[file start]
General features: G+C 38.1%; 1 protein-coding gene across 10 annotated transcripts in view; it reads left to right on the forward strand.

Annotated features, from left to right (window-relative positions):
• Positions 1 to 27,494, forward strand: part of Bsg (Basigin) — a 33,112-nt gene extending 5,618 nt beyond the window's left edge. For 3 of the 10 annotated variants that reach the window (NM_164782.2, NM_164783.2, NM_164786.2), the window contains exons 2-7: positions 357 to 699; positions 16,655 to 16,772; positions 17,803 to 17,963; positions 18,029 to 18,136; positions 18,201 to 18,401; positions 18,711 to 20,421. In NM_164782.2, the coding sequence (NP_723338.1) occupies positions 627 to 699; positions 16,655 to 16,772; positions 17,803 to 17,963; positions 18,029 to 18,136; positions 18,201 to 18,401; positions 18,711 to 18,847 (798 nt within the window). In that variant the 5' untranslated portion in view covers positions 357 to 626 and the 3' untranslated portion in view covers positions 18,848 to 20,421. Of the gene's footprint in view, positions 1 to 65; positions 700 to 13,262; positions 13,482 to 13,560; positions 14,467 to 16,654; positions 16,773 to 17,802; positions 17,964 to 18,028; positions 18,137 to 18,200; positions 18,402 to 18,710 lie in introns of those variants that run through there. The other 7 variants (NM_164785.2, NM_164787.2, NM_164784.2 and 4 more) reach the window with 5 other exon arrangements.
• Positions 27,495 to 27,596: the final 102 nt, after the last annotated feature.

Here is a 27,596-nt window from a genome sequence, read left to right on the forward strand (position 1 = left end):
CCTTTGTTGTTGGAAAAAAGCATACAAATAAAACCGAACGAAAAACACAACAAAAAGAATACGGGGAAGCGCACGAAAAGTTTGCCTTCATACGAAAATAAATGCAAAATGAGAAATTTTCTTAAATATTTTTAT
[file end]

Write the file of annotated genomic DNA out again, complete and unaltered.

General features: G+C 38.1%; 1 protein-coding gene across 10 annotated transcripts in view; it reads left to right on the forward strand.

Annotated features, from left to right (window-relative positions):
• Positions 1 to 27,494, forward strand: part of Bsg (Basigin) — a 33,112-nt gene extending 5,618 nt beyond the window's left edge. For 3 of the 10 annotated variants that reach the window (NM_164782.2, NM_164783.2, NM_164786.2), the window contains exons 2-7: positions 357 to 699; positions 16,655 to 16,772; positions 17,803 to 17,963; positions 18,029 to 18,136; positions 18,201 to 18,401; positions 18,711 to 20,421. In NM_164782.2, the coding sequence (NP_723338.1) occupies positions 627 to 699; positions 16,655 to 16,772; positions 17,803 to 17,963; positions 18,029 to 18,136; positions 18,201 to 18,401; positions 18,711 to 18,847 (798 nt within the window). In that variant the 5' untranslated portion in view covers positions 357 to 626 and the 3' untranslated portion in view covers positions 18,848 to 20,421. Of the gene's footprint in view, positions 1 to 65; positions 700 to 13,262; positions 13,482 to 13,560; positions 14,467 to 16,654; positions 16,773 to 17,802; positions 17,964 to 18,028; positions 18,137 to 18,200; positions 18,402 to 18,710 lie in introns of those variants that run through there. The other 7 variants (NM_164785.2, NM_164787.2, NM_164784.2 and 4 more) reach the window with 5 other exon arrangements.
• Positions 27,495 to 27,596: the final 102 nt, after the last annotated feature.

Here is a 27,596-nt window from a genome sequence, read left to right on the forward strand (position 1 = left end):
CCTTTGTTGTTGGAAAAAAGCATACAAATAAAACCGAACGAAAAACACAACAAAAAGAATACGGGGAAGCGCACGAAAAGTTTGCCTTCATACGAAAATAAATGCAAAATGAGAAATTTTCTTAAATATTTTTAT